In ancient Jewish thought, eating with someone symbolized acceptance and fellowship. Thus, in Revelation 3:20, Jesus offered to “eat” (deipneo) with anyone who heard His voice and opened the door. One of the major blessings of celebrating the Lord’s Supper as an actual feast is the genuine fellowship everyone enjoys. This fellowship in feasting theme is evident in the book of Acts. A casual reading of Acts 2:42 suggests the Church was devoted to four things: the apostles teaching, fellowship, the breaking of bread, and prayer. However, a closer examination reveals there were only three things to which they were devoted: teaching, fellowship in the breaking of bread, and prayer. (In Greek the words “fellowship” and “breaking of bread” are linked together as simultaneous activities.) It was F.F. Bruce’s position that the fellowship of Acts 2:42 was expressed practically in the breaking of bread. They had fellowship with one another as they broke bread together. Luke further informs us that this eating was done with “glad and sincere hearts” (2:46). Sounds inviting, doesn’t it?
Many churches observe the Lord’s Supper with a funeral atmosphere. An organ softly plays reflective music. Every head is bowed and every eye closed as people quietly and introspectively search their souls for sin needing confession. Down front, the elements are laid out on a rectangular table, covered with a white cloth, almost like a casket at a funeral. Somber deacons, like pallbearers, distribute the elements. Dutch theologian Karl Deddens noticed that “Under the influence of pietism and mysticism, a sense of ‘unworthiness’ is awakened within them, and they become afraid that they may be ‘eating and drinking judgment unto themselves.’ As for those who were still bold enough to go to the table of the Lord, their faces suggest that a funeral is under way rather than a celebration.” Is this really in keeping with the tradition of the apostles concerning the Supper?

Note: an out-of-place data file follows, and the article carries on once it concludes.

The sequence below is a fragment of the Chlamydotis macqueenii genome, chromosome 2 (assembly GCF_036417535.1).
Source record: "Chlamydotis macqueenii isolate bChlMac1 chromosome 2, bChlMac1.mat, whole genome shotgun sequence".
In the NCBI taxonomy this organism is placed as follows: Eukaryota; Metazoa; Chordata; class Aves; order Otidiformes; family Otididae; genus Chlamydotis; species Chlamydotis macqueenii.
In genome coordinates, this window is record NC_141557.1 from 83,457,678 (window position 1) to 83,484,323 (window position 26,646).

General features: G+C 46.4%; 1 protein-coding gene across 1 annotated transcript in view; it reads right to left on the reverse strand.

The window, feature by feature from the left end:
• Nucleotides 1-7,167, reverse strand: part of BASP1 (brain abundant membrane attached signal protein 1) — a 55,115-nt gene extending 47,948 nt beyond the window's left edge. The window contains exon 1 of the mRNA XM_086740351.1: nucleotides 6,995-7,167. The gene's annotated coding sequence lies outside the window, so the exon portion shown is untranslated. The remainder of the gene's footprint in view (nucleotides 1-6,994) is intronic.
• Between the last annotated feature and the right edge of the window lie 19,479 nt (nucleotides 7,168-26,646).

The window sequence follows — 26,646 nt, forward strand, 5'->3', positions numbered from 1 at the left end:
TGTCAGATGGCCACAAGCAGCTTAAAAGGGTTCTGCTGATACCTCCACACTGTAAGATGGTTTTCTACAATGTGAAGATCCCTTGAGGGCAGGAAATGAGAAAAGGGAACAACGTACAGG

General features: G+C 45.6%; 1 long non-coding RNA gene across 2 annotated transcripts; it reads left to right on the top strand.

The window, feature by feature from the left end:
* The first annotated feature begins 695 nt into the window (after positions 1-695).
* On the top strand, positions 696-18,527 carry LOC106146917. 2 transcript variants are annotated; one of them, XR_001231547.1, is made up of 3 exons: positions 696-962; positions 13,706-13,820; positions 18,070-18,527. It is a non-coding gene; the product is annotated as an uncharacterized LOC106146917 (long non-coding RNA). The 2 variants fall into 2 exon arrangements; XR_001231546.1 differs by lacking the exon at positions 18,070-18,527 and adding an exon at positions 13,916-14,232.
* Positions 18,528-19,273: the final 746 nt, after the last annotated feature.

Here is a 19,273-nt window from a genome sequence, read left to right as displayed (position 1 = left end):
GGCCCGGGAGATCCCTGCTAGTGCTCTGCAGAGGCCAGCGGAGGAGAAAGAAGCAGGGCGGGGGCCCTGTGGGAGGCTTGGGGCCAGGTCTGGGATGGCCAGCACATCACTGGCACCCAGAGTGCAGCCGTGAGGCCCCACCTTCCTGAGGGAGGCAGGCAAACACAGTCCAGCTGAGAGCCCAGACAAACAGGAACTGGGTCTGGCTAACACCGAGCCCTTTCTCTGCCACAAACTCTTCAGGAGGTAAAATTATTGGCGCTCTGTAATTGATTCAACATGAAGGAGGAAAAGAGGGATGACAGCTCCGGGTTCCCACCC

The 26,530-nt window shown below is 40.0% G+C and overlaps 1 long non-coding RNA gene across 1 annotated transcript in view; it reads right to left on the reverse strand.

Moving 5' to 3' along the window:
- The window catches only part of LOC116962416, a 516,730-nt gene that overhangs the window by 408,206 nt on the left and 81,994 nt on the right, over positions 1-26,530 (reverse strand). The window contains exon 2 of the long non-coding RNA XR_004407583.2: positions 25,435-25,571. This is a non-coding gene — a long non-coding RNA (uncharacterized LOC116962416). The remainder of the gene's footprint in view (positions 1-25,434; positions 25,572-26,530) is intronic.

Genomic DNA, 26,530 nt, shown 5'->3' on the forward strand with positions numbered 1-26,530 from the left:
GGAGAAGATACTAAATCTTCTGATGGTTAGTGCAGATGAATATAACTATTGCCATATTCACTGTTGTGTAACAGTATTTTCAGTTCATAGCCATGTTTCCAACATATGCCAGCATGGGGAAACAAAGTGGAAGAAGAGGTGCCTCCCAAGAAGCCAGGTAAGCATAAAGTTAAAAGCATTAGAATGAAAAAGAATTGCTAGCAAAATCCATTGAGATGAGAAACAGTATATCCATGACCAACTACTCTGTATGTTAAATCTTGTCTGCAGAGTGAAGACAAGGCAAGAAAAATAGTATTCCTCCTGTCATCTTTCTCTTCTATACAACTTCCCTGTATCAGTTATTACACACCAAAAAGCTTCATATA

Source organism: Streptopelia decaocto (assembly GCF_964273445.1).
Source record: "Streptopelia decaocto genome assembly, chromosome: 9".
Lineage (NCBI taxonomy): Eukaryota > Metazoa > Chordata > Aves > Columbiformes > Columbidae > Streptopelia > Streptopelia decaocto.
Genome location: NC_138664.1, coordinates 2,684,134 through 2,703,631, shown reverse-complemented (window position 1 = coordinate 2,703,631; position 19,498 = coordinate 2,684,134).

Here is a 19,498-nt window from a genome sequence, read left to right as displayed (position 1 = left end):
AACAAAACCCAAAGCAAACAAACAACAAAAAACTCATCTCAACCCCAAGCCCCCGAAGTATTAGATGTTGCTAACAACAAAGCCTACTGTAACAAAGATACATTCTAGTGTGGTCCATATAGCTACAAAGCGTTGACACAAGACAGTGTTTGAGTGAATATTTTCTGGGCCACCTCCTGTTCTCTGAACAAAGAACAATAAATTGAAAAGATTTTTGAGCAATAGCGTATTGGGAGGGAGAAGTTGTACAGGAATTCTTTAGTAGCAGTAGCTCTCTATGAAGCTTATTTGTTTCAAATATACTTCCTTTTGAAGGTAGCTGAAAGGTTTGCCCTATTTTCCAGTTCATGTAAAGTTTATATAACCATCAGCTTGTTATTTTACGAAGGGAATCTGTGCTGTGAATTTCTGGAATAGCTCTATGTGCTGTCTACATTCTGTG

It was the unworthy manner that Paul criticized (1Co 11:27), not the unworthy people. The unworthy manner consisted of drunkenness at the table of the Lord, of not eating together, and of causing the poor to go home hungry and humiliated. This failure of the rich to recognize the body of the Lord in their poorer brethren resulted in divine judgment: many of them were sick, and a number had even died (1Co 11:27-32). Indeed, every person ought to examine himself before arriving to be sure he is not guilty of the same gross sin—failing to recognize the body of the Lord in one’s fellow believers (1Co 11:28-29). Once we have each judged ourselves, we can come to the meal without fear of judgment and enjoy the fellowship of the Lord’s Supper as the true wedding banquet it is intended to be.